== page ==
The next genetic revolution?
Robin Maynard & Pat Thomas
29th March, 2007
We didn’t want GM on your table, but the crucial question now is, will we allow it in our tanks? Robin Maynard and Pat Thomas report
n recent years, as horror headlines about genetically modified (GM) crops have vanished from the mainstream media, it may have seemed as if those battling to stop them being produced had won.
In reality, the lack of GM fanfare has been little more than a quiet moment before the storm. The ability of biotech companies like Monsanto and Syngenta to improve agricultural production is viewed as a lynchpin in the success or failure of the biofuels revolution. If the biotech industry can cleverly reposition GM crops as a non-food, industrial ‘green’ energy commodity, it might just succeed in persuading an otherwise reluctant public that GM is a good thing.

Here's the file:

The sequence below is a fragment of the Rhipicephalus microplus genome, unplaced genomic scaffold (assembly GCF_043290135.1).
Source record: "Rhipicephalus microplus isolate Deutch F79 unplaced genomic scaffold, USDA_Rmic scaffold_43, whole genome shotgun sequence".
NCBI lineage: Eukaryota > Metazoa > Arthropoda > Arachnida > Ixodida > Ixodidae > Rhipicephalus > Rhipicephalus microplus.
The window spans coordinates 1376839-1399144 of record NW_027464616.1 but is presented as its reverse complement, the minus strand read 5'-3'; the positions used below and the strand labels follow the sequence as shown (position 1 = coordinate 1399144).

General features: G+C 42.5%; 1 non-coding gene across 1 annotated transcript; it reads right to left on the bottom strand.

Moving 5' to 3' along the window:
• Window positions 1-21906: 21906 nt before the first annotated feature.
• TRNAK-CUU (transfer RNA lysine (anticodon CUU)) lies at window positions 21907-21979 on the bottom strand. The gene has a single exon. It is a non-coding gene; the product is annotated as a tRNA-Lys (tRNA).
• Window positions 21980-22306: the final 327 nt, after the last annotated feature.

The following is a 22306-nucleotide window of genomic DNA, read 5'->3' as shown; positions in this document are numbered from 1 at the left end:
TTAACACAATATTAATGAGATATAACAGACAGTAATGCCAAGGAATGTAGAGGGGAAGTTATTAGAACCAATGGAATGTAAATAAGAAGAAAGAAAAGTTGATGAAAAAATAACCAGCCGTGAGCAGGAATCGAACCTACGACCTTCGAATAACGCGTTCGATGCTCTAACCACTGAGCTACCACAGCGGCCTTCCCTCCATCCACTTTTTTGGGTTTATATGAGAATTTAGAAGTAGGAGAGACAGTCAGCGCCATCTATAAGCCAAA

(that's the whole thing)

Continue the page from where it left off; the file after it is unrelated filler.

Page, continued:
Biotech companies aim to do this in two ways. The first is the genetic modification of crops such as corn, to increase drought resistance and yield and to reduce the cost or increase the efficiency of ethanol production. The second is the creation of powerful enzymes that will efficiently convert crop waste or plants such as switchgrass, which consists largely of hard-to-break-down cellulose, into ethanol.
It is estimated that it will take 10 to 15 years of research and development work to make the latter...
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